I see that managing criticism is one of the things you are not sure how to do at this point. It is understandable. A lot of us are not able to learn how to receive and respond to criticism. One of the things that happens is, we tend to take criticism as a negative message about who we are as a whole person, instead of maybe receiving it as a message or feedback about one aspect of us or any of our behaviour.
For example, when someone tells us that we do something the wrong way or that we speak a certain way or look a certain way - one of the reasons why it becomes hard for us to tolerate that is because we "hear" that as "I am not good enough as a person". And this makes us feel terrible about ourselves as a whole. Instead, if we are able to focus only on that as "feedback" or information of one aspect of us, or behaviour of ours, we might be able to receive it better?
Because at the end of the day, none of us is perfect. We are all, as a norm, fallible (as in we make mistakes and things go wrong).
So the next time someone says something about you, I'd encourage you to think:-
1. What aspect of you is the information about? or what behaviour is it about? (this will shift focus from you feeling bad about your whole self)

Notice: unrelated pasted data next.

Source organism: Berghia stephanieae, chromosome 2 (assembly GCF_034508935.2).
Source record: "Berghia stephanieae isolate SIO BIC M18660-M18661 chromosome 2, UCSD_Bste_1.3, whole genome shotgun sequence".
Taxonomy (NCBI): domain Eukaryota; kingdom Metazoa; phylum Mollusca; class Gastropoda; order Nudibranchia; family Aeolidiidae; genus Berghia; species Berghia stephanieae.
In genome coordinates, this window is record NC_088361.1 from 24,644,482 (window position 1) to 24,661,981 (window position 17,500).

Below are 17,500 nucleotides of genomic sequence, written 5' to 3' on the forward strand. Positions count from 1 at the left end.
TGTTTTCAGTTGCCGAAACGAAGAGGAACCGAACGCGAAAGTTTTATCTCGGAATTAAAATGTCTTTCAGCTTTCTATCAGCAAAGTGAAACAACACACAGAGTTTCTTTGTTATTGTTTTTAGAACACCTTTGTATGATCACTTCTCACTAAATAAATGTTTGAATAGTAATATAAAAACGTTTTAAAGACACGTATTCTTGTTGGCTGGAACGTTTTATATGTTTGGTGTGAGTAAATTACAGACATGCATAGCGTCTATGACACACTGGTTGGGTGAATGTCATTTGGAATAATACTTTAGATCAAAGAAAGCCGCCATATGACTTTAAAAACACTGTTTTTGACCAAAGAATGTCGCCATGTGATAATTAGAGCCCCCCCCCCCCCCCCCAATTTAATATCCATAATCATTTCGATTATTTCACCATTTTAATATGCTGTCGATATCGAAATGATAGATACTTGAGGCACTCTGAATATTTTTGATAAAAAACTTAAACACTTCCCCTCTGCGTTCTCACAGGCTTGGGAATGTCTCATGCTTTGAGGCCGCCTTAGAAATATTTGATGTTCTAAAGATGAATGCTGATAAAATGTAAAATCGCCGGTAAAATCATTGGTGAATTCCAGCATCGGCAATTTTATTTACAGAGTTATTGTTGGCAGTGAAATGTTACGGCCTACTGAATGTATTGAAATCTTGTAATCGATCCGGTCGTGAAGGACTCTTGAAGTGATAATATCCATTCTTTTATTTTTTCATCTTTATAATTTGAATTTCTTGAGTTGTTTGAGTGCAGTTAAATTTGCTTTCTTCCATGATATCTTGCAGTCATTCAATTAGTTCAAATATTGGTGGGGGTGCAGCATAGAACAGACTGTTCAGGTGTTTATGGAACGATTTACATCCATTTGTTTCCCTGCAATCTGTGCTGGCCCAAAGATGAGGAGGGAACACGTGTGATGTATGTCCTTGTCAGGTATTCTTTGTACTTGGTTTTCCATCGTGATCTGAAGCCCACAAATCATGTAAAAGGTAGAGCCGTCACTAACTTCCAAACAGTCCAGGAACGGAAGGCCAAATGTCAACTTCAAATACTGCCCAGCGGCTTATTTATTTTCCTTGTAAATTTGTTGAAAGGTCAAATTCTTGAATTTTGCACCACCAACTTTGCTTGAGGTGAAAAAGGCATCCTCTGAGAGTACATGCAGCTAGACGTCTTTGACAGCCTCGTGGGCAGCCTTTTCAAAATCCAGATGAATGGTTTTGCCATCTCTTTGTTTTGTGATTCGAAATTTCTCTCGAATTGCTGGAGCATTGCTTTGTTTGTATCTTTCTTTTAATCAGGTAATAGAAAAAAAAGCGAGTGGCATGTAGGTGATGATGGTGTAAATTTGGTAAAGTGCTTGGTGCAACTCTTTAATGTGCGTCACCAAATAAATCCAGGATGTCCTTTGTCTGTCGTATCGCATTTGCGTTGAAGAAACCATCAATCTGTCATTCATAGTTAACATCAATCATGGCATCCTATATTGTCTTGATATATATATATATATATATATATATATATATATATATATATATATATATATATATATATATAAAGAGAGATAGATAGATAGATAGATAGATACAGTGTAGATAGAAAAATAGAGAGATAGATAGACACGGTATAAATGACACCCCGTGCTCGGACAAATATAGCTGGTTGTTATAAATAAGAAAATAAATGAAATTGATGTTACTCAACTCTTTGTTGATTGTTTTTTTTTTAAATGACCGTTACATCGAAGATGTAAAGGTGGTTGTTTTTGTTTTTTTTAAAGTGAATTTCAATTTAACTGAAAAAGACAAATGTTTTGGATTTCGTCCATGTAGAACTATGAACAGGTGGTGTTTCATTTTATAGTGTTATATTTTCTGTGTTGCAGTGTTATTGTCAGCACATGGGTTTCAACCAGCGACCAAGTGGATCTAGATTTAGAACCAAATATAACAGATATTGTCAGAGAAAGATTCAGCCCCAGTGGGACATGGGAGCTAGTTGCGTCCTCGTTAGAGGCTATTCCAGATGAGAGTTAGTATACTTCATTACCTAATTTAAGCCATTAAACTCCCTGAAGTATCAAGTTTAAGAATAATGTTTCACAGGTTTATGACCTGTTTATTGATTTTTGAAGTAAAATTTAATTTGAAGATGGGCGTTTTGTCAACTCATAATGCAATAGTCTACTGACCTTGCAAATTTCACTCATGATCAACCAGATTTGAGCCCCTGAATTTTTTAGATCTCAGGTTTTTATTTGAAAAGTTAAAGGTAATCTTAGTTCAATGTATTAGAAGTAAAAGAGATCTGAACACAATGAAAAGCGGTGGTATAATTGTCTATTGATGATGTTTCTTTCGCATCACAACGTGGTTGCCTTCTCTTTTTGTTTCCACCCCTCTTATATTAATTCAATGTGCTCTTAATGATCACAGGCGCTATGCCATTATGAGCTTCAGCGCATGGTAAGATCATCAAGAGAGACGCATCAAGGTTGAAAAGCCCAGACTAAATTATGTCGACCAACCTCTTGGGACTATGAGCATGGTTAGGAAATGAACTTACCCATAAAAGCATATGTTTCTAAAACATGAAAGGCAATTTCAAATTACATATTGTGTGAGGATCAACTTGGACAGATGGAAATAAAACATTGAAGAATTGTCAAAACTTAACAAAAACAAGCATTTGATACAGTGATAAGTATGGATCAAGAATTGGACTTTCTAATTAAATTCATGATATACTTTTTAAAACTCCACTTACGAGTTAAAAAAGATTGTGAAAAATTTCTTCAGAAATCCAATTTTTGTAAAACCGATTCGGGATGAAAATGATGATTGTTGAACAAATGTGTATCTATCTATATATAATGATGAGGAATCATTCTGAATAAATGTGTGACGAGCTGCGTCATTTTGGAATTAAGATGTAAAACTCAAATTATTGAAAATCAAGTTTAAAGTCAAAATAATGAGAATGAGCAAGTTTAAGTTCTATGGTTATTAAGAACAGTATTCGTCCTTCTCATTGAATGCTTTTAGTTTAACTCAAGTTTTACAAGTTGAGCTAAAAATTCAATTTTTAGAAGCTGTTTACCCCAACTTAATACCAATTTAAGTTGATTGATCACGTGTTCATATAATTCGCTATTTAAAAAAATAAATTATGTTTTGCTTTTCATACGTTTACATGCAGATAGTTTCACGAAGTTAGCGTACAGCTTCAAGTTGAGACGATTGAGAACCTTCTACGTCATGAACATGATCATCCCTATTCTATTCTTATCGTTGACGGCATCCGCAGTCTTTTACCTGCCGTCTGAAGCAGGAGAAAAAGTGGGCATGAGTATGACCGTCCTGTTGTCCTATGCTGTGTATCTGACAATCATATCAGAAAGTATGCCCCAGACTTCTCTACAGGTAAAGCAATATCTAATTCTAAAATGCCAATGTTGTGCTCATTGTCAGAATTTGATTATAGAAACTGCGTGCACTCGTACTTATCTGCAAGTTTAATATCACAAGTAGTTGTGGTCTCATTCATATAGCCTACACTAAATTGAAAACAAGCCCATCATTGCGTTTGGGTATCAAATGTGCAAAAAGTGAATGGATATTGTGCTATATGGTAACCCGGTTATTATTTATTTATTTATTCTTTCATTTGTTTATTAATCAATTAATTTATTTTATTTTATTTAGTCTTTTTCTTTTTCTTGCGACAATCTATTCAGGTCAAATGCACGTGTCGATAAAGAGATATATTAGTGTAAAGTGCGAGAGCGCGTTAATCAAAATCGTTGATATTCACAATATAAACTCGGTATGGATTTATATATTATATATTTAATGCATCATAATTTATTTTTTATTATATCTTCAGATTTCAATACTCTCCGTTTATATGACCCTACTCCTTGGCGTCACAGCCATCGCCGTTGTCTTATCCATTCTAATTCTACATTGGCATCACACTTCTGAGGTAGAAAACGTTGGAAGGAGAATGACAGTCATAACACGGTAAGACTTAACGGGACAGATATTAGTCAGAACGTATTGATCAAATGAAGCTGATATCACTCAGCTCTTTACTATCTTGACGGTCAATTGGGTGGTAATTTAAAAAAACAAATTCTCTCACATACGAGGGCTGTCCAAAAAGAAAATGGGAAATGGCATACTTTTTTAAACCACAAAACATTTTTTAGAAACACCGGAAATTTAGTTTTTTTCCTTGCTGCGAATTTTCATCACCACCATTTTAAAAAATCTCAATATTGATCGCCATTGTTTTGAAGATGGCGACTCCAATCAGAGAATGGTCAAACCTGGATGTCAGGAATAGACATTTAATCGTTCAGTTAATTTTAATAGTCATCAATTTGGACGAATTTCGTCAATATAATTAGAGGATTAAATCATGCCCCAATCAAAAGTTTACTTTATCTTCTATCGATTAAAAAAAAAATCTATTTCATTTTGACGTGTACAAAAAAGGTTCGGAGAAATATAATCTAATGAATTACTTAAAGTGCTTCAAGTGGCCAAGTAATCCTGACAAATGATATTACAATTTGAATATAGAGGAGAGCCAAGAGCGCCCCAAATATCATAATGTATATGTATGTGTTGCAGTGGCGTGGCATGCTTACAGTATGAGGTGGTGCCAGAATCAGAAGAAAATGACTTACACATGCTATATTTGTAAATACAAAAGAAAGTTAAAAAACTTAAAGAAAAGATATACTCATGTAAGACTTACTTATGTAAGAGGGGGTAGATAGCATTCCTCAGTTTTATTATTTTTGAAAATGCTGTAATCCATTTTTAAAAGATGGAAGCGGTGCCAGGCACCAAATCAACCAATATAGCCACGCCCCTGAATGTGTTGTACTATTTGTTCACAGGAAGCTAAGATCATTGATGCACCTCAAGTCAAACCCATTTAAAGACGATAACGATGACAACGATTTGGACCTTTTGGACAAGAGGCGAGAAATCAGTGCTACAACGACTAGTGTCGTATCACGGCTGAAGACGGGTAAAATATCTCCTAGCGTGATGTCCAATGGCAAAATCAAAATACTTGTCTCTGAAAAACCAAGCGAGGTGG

2. Do you find that information relevant for your growth or progress? If you do not want to work on something or change something about yourself at some point, THAT IS OKAY. You have the right to choose what feedback you want to receive (and act on) and when.
Now, about responding to children's questions. Well, children's curiosity is amazing. And yes. it can be such, that it can get difficult to manage at times. I am wondering, what part of it do you find difficult? First of all, you do not need to give them information that you think might not be necessary or appropriate for them to receive. There are ways in which you can respond, by telling them just what is necessary for them to know, for their well-being in that context. And that is okay. Secondly, is it that you find it necessary to answer all their questions? Why is it so? Maybe you don't need to know (or give) all the answers...Yea? Answer what you can, and for the rest, you can wonder with them. This lets them know that they have the freedom to question and wonder (which is important for their learning and growth) and that they can do so with you. They can also see and learn from you then, that it is okay and natural to not know all the answers and that we could try and find them, which could further encourage self acceptance and quest for knowledge.
Cyber bullying, well, that is a form of harassment, and also considered a criminal act under certain circumstances. Please make sure you are able to safeguard yourself, and take the right steps to ensure cyber safety for yourself and children under your care.
Hope this gives you some direction.
Take care and best wishes,